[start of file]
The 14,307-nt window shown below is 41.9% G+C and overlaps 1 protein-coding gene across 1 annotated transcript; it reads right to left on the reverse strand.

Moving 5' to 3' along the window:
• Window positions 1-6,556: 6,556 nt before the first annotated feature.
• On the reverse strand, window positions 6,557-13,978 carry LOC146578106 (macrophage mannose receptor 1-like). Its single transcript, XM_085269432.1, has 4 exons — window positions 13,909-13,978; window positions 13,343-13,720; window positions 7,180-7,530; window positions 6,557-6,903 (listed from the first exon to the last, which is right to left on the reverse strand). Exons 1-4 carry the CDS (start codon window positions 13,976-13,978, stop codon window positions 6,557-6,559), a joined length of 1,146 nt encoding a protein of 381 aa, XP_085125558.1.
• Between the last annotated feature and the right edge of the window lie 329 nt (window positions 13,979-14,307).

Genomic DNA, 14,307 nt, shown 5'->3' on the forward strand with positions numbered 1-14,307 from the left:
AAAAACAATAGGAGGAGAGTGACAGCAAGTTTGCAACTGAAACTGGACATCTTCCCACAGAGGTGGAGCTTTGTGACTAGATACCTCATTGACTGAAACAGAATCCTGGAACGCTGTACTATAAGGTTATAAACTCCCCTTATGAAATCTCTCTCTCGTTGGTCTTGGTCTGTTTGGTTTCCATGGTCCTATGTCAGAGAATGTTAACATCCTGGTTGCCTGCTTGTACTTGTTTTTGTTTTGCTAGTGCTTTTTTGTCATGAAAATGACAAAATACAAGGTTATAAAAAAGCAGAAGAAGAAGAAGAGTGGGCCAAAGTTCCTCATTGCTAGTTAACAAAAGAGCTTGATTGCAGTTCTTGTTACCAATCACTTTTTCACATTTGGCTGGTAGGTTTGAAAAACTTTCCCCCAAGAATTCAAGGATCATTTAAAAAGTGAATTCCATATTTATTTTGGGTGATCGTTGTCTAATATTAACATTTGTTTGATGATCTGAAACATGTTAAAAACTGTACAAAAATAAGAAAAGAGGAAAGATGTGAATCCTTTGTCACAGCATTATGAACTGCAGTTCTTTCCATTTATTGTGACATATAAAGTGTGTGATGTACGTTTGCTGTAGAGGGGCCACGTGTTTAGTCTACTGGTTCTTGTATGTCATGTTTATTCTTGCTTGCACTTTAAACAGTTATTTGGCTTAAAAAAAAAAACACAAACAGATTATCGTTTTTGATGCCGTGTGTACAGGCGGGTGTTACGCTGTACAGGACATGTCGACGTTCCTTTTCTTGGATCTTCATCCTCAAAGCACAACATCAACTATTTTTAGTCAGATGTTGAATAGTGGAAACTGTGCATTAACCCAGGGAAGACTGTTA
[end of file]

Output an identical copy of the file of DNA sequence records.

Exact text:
The 14,307-nt window shown below is 41.9% G+C and overlaps 1 protein-coding gene across 1 annotated transcript; it reads right to left on the reverse strand.

Moving 5' to 3' along the window:
• Window positions 1-6,556: 6,556 nt before the first annotated feature.
• On the reverse strand, window positions 6,557-13,978 carry LOC146578106 (macrophage mannose receptor 1-like). Its single transcript, XM_085269432.1, has 4 exons — window positions 13,909-13,978; window positions 13,343-13,720; window positions 7,180-7,530; window positions 6,557-6,903 (listed from the first exon to the last, which is right to left on the reverse strand). Exons 1-4 carry the CDS (start codon window positions 13,976-13,978, stop codon window positions 6,557-6,559), a joined length of 1,146 nt encoding a protein of 381 aa, XP_085125558.1.
• Between the last annotated feature and the right edge of the window lie 329 nt (window positions 13,979-14,307).

Genomic DNA, 14,307 nt, shown 5'->3' on the forward strand with positions numbered 1-14,307 from the left:
AAAAACAATAGGAGGAGAGTGACAGCAAGTTTGCAACTGAAACTGGACATCTTCCCACAGAGGTGGAGCTTTGTGACTAGATACCTCATTGACTGAAACAGAATCCTGGAACGCTGTACTATAAGGTTATAAACTCCCCTTATGAAATCTCTCTCTCGTTGGTCTTGGTCTGTTTGGTTTCCATGGTCCTATGTCAGAGAATGTTAACATCCTGGTTGCCTGCTTGTACTTGTTTTTGTTTTGCTAGTGCTTTTTTGTCATGAAAATGACAAAATACAAGGTTATAAAAAAGCAGAAGAAGAAGAAGAGTGGGCCAAAGTTCCTCATTGCTAGTTAACAAAAGAGCTTGATTGCAGTTCTTGTTACCAATCACTTTTTCACATTTGGCTGGTAGGTTTGAAAAACTTTCCCCCAAGAATTCAAGGATCATTTAAAAAGTGAATTCCATATTTATTTTGGGTGATCGTTGTCTAATATTAACATTTGTTTGATGATCTGAAACATGTTAAAAACTGTACAAAAATAAGAAAAGAGGAAAGATGTGAATCCTTTGTCACAGCATTATGAACTGCAGTTCTTTCCATTTATTGTGACATATAAAGTGTGTGATGTACGTTTGCTGTAGAGGGGCCACGTGTTTAGTCTACTGGTTCTTGTATGTCATGTTTATTCTTGCTTGCACTTTAAACAGTTATTTGGCTTAAAAAAAAAAACACAAACAGATTATCGTTTTTGATGCCGTGTGTACAGGCGGGTGTTACGCTGTACAGGACATGTCGACGTTCCTTTTCTTGGATCTTCATCCTCAAAGCACAACATCAACTATTTTTAGTCAGATGTTGAATAGTGGAAACTGTGCATTAACCCAGGGAAGACTGTTA